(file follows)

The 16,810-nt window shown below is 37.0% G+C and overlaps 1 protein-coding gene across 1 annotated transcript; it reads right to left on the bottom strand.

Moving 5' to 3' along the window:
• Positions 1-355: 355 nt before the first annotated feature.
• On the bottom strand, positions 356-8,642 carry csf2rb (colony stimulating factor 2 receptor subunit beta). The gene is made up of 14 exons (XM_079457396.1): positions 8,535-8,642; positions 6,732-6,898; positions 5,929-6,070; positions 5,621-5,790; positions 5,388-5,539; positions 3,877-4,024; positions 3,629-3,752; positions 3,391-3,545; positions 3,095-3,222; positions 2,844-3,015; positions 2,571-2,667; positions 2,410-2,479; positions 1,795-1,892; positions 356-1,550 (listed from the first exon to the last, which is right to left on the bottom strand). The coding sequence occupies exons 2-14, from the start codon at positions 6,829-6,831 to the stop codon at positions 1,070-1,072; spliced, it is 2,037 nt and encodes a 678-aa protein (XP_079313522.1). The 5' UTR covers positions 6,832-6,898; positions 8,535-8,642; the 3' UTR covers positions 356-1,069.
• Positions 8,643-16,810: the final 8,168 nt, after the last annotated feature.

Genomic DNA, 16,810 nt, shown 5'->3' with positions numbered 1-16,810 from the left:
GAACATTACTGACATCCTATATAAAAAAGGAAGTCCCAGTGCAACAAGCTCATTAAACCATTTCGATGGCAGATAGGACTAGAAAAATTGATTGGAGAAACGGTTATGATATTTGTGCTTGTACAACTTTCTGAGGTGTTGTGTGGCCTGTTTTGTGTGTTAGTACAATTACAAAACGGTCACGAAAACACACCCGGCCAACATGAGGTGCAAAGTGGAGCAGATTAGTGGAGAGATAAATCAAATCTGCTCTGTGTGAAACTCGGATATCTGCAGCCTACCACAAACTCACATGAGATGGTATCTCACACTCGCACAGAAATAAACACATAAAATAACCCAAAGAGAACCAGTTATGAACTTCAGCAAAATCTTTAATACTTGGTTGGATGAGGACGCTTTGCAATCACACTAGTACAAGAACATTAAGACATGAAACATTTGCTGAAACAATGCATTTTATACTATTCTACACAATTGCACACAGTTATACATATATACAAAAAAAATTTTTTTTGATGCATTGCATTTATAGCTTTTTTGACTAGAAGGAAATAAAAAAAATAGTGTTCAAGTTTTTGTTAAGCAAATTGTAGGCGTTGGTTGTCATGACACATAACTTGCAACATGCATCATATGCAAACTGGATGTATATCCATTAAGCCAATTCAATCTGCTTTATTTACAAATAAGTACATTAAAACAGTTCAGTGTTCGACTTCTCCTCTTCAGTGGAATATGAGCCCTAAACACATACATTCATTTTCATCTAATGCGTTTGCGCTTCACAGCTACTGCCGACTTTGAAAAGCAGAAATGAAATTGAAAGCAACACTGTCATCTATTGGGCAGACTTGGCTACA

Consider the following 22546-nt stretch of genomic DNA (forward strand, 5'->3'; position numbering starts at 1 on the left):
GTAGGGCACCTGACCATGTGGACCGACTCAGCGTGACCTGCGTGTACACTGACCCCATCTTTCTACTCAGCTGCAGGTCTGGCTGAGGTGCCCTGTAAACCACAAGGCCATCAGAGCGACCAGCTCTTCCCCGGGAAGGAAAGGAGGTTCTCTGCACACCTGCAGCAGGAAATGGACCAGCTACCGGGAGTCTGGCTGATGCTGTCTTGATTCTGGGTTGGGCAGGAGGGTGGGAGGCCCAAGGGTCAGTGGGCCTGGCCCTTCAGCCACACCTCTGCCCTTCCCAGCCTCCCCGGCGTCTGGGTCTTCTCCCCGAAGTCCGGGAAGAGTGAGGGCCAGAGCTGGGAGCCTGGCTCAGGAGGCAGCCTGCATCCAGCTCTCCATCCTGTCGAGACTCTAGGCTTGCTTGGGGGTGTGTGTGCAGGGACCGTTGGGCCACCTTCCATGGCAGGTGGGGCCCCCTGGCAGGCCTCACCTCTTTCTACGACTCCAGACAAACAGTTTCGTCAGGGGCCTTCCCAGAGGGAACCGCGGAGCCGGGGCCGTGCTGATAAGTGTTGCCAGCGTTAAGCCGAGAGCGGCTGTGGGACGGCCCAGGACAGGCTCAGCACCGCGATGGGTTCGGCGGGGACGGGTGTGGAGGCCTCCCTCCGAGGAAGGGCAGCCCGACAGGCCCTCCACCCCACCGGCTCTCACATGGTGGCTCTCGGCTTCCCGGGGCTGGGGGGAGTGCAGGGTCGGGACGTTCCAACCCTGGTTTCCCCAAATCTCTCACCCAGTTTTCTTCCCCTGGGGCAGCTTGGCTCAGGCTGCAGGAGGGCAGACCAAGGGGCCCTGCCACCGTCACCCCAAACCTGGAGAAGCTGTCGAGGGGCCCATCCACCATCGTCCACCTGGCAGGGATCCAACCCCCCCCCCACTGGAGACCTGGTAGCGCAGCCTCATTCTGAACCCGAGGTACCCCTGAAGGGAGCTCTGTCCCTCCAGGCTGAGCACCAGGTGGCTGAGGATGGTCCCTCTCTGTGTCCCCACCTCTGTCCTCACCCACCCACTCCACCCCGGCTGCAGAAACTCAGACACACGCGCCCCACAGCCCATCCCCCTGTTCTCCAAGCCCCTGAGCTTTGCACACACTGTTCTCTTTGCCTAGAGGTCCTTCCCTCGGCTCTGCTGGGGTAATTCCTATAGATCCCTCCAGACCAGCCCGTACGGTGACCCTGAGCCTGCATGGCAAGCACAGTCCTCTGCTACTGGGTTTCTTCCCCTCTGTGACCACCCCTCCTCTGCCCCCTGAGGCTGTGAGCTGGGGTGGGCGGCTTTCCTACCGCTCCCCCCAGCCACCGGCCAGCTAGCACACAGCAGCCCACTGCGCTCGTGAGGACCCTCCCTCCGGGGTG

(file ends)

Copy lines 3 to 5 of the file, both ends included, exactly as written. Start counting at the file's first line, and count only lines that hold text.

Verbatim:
• Positions 1-355: 355 nt before the first annotated feature.
• On the bottom strand, positions 356-8,642 carry csf2rb (colony stimulating factor 2 receptor subunit beta). The gene is made up of 14 exons (XM_079457396.1): positions 8,535-8,642; positions 6,732-6,898; positions 5,929-6,070; positions 5,621-5,790; positions 5,388-5,539; positions 3,877-4,024; positions 3,629-3,752; positions 3,391-3,545; positions 3,095-3,222; positions 2,844-3,015; positions 2,571-2,667; positions 2,410-2,479; positions 1,795-1,892; positions 356-1,550 (listed from the first exon to the last, which is right to left on the bottom strand). The coding sequence occupies exons 2-14, from the start codon at positions 6,829-6,831 to the stop codon at positions 1,070-1,072; spliced, it is 2,037 nt and encodes a 678-aa protein (XP_079313522.1). The 5' UTR covers positions 6,832-6,898; positions 8,535-8,642; the 3' UTR covers positions 356-1,069.
• Positions 8,643-16,810: the final 8,168 nt, after the last annotated feature.